We are very good at predicting the wind with minor margins of error, but the more we expand wind without increasing our capacity to export our electricity at times of low demand and peak generation, the more duress generators, transmitters, and distributors will be under. This, ultimately, means bill hikes for you and me (and this is partly why low gas and oil prices are only slowly reflected in electricity and gas bills). Some would paint this as a technological risk not worth taking- but wind’s economic benefits and ecological necessity mean this is a problem in need of a solution. Enter the European Super Grid and Smart Grid Concept.
Given current planned expansion to the SHETL (the electricity transmission network of Scotland and the Highlands and Islands), there could be the capability to transmit about 70% of Scotland’s peak winter demand between Scotland and England at any one time by the 2020s. On a grander scale, the EU has set a non-binding target for nations to be able to export 10% of their capacity to their nearest neighbours. The market implications of this are profound. Currently, in an area with limited distribution or transmission capabilities, there may be captive markets where a lone generator is the best provider in that network because there simply isn’t the grid capacity for other generators to supply to that region. This may mean, in particular, heavily polluting generation cornering local markets or inflated prices.
The inability to import electricity at periods of particular network strain, paired with a lack of capacity following a series of generator failures, led to one generator being paid over £2,500 per MWh in November of last year. For perspective, Hinkley Point C is being guaranteed over £95 per MWh, and that is double the current market rate for nuclear. A lack of transmission and distribution capacity means a lack of competition on the market, but generation companies have little incentive to expand transmission capacity within a network because it only serves to undermine the profitability of their assets. This is why schemes need to be encouraged and developed on a national and supranational scale – the market requirements of different actors can be mutually exclusive with what the system needs to maintain stability.
The problems with the market, the need to decarbonise generation, our apprehension towards developing rural areas, and Euroskepticism are all intrinsically linked. We need to decarbonise electricity, but doing so changes how our networks operate and may leave us more vulnerable to outages due to faults if legacy architecture can’t cope. Even with factors like the Supergrid, the technoeconomic challenges facing the electricity networks should concern us all.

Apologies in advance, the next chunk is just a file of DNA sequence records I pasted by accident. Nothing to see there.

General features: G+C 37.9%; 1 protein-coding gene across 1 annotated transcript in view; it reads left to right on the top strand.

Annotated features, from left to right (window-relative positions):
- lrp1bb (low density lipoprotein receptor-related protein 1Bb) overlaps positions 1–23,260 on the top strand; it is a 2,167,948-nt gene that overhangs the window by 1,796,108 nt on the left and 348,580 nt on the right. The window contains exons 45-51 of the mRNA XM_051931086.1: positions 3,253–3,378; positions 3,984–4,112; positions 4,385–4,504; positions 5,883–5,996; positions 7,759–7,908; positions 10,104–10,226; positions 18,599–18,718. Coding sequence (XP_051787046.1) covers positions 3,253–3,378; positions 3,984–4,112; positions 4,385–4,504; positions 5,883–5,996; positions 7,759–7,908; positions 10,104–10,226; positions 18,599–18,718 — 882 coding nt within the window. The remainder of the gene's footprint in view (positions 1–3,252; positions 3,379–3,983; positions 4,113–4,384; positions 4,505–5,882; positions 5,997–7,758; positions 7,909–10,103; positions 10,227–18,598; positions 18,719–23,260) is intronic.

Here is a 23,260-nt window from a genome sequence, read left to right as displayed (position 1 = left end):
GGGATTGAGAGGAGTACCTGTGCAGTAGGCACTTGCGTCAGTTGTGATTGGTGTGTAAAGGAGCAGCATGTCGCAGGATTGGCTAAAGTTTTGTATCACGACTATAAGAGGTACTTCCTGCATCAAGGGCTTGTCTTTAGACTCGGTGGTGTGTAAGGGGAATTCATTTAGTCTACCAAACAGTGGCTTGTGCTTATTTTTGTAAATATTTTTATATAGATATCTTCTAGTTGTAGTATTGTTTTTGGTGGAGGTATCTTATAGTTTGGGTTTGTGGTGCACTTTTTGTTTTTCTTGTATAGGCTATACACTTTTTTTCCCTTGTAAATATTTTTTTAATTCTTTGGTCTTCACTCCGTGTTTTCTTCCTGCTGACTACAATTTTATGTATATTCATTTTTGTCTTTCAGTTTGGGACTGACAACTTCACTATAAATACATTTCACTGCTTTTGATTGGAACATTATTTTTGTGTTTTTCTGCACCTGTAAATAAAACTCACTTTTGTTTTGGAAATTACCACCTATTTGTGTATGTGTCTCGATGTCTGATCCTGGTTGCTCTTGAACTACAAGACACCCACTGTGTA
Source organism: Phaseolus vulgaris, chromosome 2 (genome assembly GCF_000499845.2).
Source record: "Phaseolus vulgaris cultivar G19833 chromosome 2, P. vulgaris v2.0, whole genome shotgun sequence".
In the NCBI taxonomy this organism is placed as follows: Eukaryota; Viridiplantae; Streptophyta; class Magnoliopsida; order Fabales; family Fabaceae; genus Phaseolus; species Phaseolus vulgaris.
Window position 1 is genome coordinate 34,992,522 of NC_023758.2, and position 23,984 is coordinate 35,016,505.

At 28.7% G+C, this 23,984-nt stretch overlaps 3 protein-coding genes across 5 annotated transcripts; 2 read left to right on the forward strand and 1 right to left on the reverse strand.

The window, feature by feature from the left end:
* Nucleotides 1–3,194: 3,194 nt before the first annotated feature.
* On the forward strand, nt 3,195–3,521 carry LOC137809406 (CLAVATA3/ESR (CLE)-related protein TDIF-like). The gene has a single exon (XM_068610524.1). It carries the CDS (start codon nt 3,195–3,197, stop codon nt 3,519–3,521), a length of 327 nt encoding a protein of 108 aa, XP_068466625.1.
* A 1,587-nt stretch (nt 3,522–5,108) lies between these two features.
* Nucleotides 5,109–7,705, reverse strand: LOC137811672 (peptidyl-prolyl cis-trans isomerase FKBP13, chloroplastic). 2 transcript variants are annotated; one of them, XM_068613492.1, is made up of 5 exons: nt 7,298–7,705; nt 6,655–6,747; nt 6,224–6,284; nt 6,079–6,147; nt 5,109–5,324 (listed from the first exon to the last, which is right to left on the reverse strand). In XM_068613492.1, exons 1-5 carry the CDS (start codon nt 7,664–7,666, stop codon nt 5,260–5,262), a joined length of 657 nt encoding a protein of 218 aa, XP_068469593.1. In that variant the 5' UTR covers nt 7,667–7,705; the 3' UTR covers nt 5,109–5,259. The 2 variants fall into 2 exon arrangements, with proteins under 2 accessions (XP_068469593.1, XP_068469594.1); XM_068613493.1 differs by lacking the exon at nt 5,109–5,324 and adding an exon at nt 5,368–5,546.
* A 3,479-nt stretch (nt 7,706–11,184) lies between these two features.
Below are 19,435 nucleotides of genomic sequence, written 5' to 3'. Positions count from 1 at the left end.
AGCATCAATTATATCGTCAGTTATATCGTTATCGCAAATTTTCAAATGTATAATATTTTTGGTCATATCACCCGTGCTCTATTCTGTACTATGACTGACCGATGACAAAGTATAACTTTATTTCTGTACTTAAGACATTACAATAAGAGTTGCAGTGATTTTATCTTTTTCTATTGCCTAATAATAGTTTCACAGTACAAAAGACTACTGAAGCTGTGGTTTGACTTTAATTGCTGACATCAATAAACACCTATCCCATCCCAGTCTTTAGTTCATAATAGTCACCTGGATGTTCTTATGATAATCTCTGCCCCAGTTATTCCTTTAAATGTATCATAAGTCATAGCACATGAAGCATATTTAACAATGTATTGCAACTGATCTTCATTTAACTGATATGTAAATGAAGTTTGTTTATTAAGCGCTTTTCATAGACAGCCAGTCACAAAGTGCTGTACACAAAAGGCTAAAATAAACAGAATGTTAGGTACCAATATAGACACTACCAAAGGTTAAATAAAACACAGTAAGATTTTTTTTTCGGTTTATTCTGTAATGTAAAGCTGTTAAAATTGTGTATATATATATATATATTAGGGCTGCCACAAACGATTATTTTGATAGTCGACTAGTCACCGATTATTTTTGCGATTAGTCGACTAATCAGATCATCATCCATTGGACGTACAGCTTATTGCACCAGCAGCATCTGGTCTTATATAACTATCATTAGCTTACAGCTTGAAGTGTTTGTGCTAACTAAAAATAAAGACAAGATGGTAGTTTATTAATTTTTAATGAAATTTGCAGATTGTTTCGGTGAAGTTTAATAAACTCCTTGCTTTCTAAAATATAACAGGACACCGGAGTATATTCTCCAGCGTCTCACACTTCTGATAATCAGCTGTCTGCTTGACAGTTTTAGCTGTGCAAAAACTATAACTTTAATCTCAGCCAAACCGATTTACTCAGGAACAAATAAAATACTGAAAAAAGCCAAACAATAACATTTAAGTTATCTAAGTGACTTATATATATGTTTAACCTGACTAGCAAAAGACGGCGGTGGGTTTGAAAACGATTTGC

We need more transmission and distribution infrastructure, but reluctance to develop the countryside based on anachronistic and idealistic views of our rural environment stymie essential developments. We need communication systems to control our electricity networks but these are open to disruption and cyberattack. We need to share the burden of a decarbonised electricity system with our neighbours, and the EU Supergrid is the best proposal for doing so, but without the EU we don’t know how it will be funded because the market struggles to provide transmission infrastructure until it absolutely needs to. Smart Grid technology can ameliorate some of these problems if properly implemented, but it’s no panacea. If we go the way of Australia, where distribution networks commonly export to the transmission network, the profitability of our transmission operator – National Grid – becomes increasingly precarious and dynamic with complex and potentially damaging consequences that are difficult to anticipate.
These challenges cannot be met purely by politicians or the market. In darkened corners, engineers talk of the concept of a “System Architect”. The market, many believe, will not itself resolve the challenges facing energy production, while politicians are often unreliable and simply won’t be able to create the sophisticated regulatory schemes needed to maintain network stability. As a result, some engineers are essentially calling for central planning of the electricity system – and given the challenges facing the system there’s a compelling case to be made. Among the problems with this, of course, is that electricity networks rely heavily on telecommunications equipment – much of which is leased from Vodafone – and the system is almost inoperable without it. To fully nationalise or centrally plan the power networks, we’ll have to take control of a hell of a lot of communications infrastructure too.
We all face incredibly hard decisions to keep the lights on, and a lot of people are going to be very unhappy with the solutions. The power companies, the middle-class countryside nostalgists, the people of poor, underdeveloped rural communities, or poor people in the Central Belt unable to afford electricity, will have to make sacrifices. The challenge facing policymakers, and society in general, is, therefore, upon which of these groups the greatest burden is placed. If Scotland has any aspirations of becoming a more socially just, egalitarian nation, the choices will not be straightforward.